Ross has since kept in touch with the family, secured housing for them and assisted them in finding employment. The Jenner & Block team devoted more than 500 pro bono hours to the matter. Other team members included Partners Emily Chapuis, Lindsay Harrison and Wade Thomson, as well as Staff Attorney Alexander Ghantous and Associate Daniel Epstein, with assistance from Paralegal Casey Yi.
“Being able to do direct services work with such an amazing team was important and valuable to me, and I really appreciated the opportunity to take this on—especially to take on such a senior role in the case,” Katie added after the verdict was handed down.
“After the verdict, the judge said that he’s only allowed to rule on what’s in front of him,” Ross explained, “and if people don’t have the ability to package the case like Katie did, this would’ve been one of those cases where, if it was different representation, they would’ve been deported.”
asylum AND IMMIGRATION
Our client had settled in South Africa after escaping clan-based violence in his native country Somalia. He resided in South Africa for more than a decade and was granted a refugee permit but was forced to flee after being subjected to severe attacks by South Africans who were targeting Somali immigrants. Our client arrived in the United States in 2015 and was placed in detention. The immigration judge denied his applications for asylum and ordered his deportation to South Africa or Somalia. The case turned on a legal issue on which no clear precedent exists: whether the statutory firm resettlement bar, which excludes applicants who found refuge in a third country before arriving in the United States, applies to individuals who face persecution in the country of resettlement. Jenner & Block argued that the firm resettlement bar does not apply to applicants like our client, who were persecuted in the country in which they resettled. This is apparent from the plain meaning of the words “firmly resettled.” Eventually, the government agreed to stipulate that our client was not firmly resettled in South Africa. The immigration judge accepted the stipulation and granted asylum in August 2017. The team included Associate Irene Ten Cate and Staff Attorney Danielle Nicholson, with Partners Matthew Cipolla, Marc Hankin and Matthew Price.
asylum AND IMMIGRATION
A Honduran woman and her 13-year-old son needed to escape her husband and the boy’s father, who had been beating her and sexually assaulting her for many years in Honduras. She fled to the United States when her husband told her that he had bought a gun to kill her. The firm team tracked down witnesses in Honduras, convincing one witness to testify despite the risk to her own life because she is a relative of the client’s husband. The Jenner & Block team submitted extensive fact and expert materials in writing. In May 2017, immediately following the submission of live testimony, the immigration judge granted asylum to both mother and son, with an opinion issued that day from the bench. The team included Associate Jonathan Enfield and Discovery Attorney Pedro Fernandez, with supervision by Partner Gabrielle Sigel.
asylum AND IMMIGRATION
political party activist
We represented a Bangladeshi client who was active in a political opposition party. There was no dispute that he suffered persecution on account of his political activities, but the government nevertheless denied our client asylum on the ground that he was affiliated with a terrorist group. The basis for the government’s conclusion was that other members of the political opposition party had committed acts of violence. Our client did not know these individuals, and there was no evidence that they were acting on behalf of the political opposition party. We successfully persuaded the Board of Immigration Appeals that an asylum applicant could not be deemed to be a member of a terrorist organization merely because other people who happened to be members of the same political party committed acts of violence. On remand, the government stipulated to asylum. The team included Associate Benjamin Eidelson and Partner Matthew Price.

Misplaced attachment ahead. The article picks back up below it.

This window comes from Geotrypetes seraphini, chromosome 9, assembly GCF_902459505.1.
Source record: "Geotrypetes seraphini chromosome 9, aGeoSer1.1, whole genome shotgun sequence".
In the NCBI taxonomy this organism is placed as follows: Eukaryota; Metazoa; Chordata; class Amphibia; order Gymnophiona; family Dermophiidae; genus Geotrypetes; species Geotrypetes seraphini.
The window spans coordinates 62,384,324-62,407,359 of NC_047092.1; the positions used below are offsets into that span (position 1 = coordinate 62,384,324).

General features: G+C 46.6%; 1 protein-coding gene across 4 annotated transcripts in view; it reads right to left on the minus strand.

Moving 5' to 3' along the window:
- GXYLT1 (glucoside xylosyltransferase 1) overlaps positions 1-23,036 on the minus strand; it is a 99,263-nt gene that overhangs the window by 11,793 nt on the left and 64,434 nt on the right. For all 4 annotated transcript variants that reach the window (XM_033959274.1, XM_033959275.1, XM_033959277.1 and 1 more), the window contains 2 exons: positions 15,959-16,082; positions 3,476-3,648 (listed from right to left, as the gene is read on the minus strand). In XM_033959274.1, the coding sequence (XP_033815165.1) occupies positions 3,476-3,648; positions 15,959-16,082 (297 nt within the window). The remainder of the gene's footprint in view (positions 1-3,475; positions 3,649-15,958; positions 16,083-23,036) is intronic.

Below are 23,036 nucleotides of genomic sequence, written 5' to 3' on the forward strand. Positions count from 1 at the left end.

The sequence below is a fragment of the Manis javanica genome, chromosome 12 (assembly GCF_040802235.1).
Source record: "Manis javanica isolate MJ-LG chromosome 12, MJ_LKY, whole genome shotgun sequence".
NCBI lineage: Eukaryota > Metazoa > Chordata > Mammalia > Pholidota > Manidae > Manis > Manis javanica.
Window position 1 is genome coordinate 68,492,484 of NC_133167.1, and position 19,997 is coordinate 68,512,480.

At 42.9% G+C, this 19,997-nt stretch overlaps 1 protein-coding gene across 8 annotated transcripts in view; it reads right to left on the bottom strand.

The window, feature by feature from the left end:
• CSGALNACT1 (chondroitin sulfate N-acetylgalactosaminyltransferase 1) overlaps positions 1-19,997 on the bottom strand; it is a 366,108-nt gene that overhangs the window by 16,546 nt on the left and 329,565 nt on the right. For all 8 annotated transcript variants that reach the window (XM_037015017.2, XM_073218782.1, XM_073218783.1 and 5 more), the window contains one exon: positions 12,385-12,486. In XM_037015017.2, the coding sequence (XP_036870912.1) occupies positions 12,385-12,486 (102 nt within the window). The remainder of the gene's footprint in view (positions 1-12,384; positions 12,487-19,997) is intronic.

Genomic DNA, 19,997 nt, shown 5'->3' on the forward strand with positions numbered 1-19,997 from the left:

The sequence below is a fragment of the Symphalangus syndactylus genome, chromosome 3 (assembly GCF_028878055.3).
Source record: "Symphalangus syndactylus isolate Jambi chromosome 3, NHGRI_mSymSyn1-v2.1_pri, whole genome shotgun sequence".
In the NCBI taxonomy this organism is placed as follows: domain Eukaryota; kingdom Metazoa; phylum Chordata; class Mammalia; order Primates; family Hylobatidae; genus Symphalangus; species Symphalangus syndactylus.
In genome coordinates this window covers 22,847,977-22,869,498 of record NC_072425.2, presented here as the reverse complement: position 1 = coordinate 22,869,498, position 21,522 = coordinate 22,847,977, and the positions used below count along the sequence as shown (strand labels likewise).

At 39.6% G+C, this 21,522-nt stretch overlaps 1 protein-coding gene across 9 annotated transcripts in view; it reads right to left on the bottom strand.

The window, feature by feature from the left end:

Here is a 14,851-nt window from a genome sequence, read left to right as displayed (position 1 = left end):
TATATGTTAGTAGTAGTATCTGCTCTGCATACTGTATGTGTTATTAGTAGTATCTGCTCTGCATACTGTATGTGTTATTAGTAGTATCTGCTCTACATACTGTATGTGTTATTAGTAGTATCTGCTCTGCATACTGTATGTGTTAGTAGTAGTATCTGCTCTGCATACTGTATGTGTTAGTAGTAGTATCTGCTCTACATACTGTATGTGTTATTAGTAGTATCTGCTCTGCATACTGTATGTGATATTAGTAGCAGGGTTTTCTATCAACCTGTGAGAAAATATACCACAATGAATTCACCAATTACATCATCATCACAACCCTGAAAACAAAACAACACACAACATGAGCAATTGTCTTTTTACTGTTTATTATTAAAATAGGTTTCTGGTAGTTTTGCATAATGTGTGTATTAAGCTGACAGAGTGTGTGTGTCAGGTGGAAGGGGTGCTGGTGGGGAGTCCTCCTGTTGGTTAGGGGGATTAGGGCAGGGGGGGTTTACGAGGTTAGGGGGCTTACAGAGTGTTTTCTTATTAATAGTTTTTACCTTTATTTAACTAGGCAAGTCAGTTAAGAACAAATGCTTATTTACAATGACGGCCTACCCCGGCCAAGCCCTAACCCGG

asylum AND IMMIGRATION
persecuted by pro-government groups
We represented a Venezuelan client who suffered persecution by pro-government paramilitary groups on account of his involvement with a political party opposed to Chavez and Maduro. He proceeded pro se before the immigration judge and his application for asylum was denied on the ground that he had not disproven the possibility that the harm he had suffered – including the murder of his wife – were simply random acts of violence. We persuaded the Board of Immigration Appeals that the immigration judge had overlooked several key pieces of evidence. The Board remanded the case, and we are now proceeding to represent the client on remand. Partner Matthew Price handled the administrative appeal, and on remand he is joined by Associate Michelle Singer.
asylum AND IMMIGRATION
Fled from Gangs
We represented a Honduran client who fled persecution from gangs, who targeted our client and his family because a brother had served in an anti-gang unit in the Honduran military. The gangs murdered four of our client’s other brothers and a cousin, shot our client and his father, and continued to threaten the entire family. Our client was pro se before the immigration judge and was denied asylum, a decision that the Board of Immigration Appeals affirmed. We took the case on appeal to the Eleventh Circuit, and the government agreed to a remand after we filed a motion for stay of removal. The Board of Immigration Appeals then remanded to the immigration judge. After one and a half years in detention, we managed to obtain our client’s release on bond. On remand, our client was granted asylum pending the completion of a background check. Partner Matthew Price handled the Eleventh Circuit appeal and was joined by Associate Samuel Birnbaum on remand.
asylum AND IMMIGRATION
persecuted for lgbt status
We represented a Mexican transgender asylum applicant who suffered persecution by gangs on account of her transgender status. She was denied asylum, and the Board of Immigration Appeals affirmed, on the ground that the gang members did not persecute her for her transgender status, but instead simply extorted her for money. On appeal to the Ninth Circuit, we argued that the Board’s analysis was overly simplistic, because it failed to appreciate that our client’s transgender status made her particularly susceptible to extortion. Moreover, gang members had physically harmed her in a sexualized manner. The combination of these factors showed that her transgender status was at least one central reason, even if not the only or primary reason, for persecution, and that sufficed to meet the legal standard. The government agreed to voluntarily remand the case after being served with our opening brief. The team included Associate Benjamin Eidelson and Partner Matthew Price.